Theatre Review - 'Loyalty'Posted by Alexander Hay
Ex-Downing Street insider Sarah Helm's new play on the eve of the Iraq War misses a golden opportunity to satirise this most controversial of recent conflicts
In the weeks leading up to the 2003 invasion of Iraq, the pressure on the UK government to commit to joining the American cause was escalating. With the crisis coming to a head, in one Stockwell household, writer Laura and her long term partner Nick, Tony Blair’s Chief of Staff, struggle to protect their relationship as Nick attempts to guide Blair through one of the greatest controversies of our time.
On one hand this play is an account of how a relationship based on deep mutual understanding and respect somehow coped with the most impossible strains, while on the other hand it provides an account of what it felt to be living with the daily agonies of deciding to invade Iraq and then finding out that the original justification for the war – that Saddam Hussein had weapons of mass destruction – did not exist and had been based on false intelligence.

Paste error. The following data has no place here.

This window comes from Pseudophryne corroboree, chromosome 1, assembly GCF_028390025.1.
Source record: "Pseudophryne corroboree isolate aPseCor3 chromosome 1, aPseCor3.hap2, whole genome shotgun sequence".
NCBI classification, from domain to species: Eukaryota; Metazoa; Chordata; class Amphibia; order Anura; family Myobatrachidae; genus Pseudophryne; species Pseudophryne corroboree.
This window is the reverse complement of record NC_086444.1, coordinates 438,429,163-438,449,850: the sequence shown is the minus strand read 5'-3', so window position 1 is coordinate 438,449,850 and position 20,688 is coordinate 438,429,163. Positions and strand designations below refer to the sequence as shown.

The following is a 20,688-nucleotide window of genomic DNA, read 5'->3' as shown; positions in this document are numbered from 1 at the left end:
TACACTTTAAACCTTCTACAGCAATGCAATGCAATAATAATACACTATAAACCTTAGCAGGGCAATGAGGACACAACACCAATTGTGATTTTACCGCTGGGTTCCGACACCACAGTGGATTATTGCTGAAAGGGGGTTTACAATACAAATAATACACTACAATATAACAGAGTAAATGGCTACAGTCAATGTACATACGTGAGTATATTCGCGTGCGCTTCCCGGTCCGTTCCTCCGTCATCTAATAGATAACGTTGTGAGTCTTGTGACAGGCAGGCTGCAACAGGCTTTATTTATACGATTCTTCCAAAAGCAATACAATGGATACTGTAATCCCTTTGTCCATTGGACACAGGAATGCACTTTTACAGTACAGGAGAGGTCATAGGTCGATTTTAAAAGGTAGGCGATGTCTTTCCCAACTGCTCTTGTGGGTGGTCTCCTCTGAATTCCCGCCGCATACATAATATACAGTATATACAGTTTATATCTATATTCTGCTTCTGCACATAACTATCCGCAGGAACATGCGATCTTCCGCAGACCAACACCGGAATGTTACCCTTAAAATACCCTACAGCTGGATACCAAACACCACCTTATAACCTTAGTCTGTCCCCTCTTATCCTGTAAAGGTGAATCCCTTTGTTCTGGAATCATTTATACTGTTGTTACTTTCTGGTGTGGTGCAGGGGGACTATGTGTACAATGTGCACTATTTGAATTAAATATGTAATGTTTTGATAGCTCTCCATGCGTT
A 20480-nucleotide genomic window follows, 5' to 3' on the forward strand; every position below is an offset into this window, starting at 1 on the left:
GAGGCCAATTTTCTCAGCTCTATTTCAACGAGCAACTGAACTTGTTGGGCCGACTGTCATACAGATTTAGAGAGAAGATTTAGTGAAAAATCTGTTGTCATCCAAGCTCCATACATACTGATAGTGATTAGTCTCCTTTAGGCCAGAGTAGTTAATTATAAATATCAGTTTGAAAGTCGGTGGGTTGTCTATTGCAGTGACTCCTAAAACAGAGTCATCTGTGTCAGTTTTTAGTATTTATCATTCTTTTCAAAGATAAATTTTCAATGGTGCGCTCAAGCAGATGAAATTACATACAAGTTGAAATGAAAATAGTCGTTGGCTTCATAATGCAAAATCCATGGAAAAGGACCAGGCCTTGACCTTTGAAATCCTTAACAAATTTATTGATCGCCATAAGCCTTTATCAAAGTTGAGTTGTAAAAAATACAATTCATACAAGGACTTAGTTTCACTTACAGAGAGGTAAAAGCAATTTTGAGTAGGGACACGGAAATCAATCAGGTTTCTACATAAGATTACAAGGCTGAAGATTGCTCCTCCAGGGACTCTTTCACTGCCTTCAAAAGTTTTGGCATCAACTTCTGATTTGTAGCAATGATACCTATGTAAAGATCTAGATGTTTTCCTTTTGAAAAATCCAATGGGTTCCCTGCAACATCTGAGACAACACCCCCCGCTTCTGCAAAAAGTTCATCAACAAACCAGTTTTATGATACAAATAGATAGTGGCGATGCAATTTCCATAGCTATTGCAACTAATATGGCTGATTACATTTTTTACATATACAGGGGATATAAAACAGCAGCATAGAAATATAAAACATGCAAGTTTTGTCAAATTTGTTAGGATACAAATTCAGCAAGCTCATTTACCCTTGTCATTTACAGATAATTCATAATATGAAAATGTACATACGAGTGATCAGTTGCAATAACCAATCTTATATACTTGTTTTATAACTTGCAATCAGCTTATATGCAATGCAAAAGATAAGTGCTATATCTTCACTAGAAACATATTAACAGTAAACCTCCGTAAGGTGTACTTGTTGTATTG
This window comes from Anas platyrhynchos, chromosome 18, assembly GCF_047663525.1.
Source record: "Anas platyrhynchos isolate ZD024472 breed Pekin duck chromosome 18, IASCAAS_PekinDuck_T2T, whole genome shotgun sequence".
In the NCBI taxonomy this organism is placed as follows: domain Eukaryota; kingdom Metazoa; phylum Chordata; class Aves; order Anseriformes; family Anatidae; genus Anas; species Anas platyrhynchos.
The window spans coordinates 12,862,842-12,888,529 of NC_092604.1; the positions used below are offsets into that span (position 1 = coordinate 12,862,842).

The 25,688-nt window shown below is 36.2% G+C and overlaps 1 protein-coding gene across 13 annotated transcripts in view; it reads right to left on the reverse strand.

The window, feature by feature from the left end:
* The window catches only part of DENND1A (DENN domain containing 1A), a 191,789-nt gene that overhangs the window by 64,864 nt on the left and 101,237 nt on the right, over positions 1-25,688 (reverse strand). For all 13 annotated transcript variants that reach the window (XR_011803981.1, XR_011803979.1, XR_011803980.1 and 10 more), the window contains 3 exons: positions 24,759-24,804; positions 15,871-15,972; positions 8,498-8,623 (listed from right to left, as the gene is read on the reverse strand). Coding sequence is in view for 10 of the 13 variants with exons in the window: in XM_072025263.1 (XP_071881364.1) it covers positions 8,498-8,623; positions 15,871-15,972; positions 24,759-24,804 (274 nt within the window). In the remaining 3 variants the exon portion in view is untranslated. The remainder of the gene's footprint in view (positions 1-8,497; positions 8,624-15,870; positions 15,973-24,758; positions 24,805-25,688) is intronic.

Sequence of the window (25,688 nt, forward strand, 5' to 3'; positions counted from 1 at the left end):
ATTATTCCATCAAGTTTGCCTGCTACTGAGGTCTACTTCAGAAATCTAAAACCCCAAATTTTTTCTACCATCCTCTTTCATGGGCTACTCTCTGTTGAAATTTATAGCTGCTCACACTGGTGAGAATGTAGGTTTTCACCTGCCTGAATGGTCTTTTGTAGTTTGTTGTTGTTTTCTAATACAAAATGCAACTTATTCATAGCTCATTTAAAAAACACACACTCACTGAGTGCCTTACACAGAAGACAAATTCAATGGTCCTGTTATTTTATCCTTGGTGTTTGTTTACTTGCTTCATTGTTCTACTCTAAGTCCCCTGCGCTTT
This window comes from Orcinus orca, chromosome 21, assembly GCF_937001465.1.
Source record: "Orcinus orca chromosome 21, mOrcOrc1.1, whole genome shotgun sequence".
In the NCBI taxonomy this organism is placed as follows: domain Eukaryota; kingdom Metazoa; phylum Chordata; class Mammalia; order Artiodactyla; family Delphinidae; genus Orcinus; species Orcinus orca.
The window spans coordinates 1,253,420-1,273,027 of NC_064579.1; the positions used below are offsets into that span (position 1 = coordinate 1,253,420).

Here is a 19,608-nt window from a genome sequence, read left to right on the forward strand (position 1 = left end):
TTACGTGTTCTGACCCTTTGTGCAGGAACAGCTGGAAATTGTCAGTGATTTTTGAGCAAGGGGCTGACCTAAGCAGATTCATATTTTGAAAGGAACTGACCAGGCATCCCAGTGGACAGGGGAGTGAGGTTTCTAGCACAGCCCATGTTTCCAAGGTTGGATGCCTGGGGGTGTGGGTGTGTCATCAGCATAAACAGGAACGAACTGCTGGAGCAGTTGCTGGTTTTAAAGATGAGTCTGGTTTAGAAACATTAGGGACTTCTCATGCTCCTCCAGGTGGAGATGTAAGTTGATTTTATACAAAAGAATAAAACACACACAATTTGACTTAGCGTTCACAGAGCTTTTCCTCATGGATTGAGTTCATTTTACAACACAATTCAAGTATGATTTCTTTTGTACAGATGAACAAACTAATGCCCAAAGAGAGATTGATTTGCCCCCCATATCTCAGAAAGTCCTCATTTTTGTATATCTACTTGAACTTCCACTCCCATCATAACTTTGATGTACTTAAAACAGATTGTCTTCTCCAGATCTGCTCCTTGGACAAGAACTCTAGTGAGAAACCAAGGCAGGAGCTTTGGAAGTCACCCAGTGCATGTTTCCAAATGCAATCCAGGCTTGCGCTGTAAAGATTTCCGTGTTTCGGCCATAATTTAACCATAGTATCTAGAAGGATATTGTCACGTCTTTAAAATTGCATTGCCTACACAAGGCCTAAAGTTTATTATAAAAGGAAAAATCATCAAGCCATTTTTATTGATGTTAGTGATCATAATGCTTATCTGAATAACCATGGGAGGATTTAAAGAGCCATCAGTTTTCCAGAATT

Playwright and journalist Sarah Helm was an opponent of the war and wife of Tony Blair’s then Chief of Staff, and here draws from her own experience, describing it as a “fictionalised memoir”. But, although raising the question as to what exactly constitutes loyalty and what happens when loyalty conflicts, the play offers no new or revealing insight into what has already become an over familiar subject.
Politically sensitive chat combines with domestic and everyday malaise. World leaders exchange important, unprotected information on regular phone calls, ear-splitting alarms are set off, and characters rush around in near states of panic. There are flickers of a touching humanity, but too many scenes strain plausibility.
As a satire on government deceit, the play lacks the necessary biting wit, although there are some good gags, mainly at the expense of Blair. Furthermore, despite references to Rupert Murdoch, a golden opportunity is missed to introduce an element of topicality.
The ever-reliable Maxine Peake, addressing the audience directly with a commentary on proceedings as the fictitious Laura, gives us some idea of what it is like to be in a political relationship during times of stress, but Lloyd Owen is rather wooden as Nick and Patrick Baladi manages to sound like Blair but there the resemblance ends.
Sadly, despite its initial promise, this play gets no nearer the truth than all the extensive coverage on television, in books, films and verbatim drama that has already preceded it.
Runs until August 13.
Press: Cliona Roberts for CRPR 0207 704 6224
Box office: 0207 722 9301
By Laurence Green
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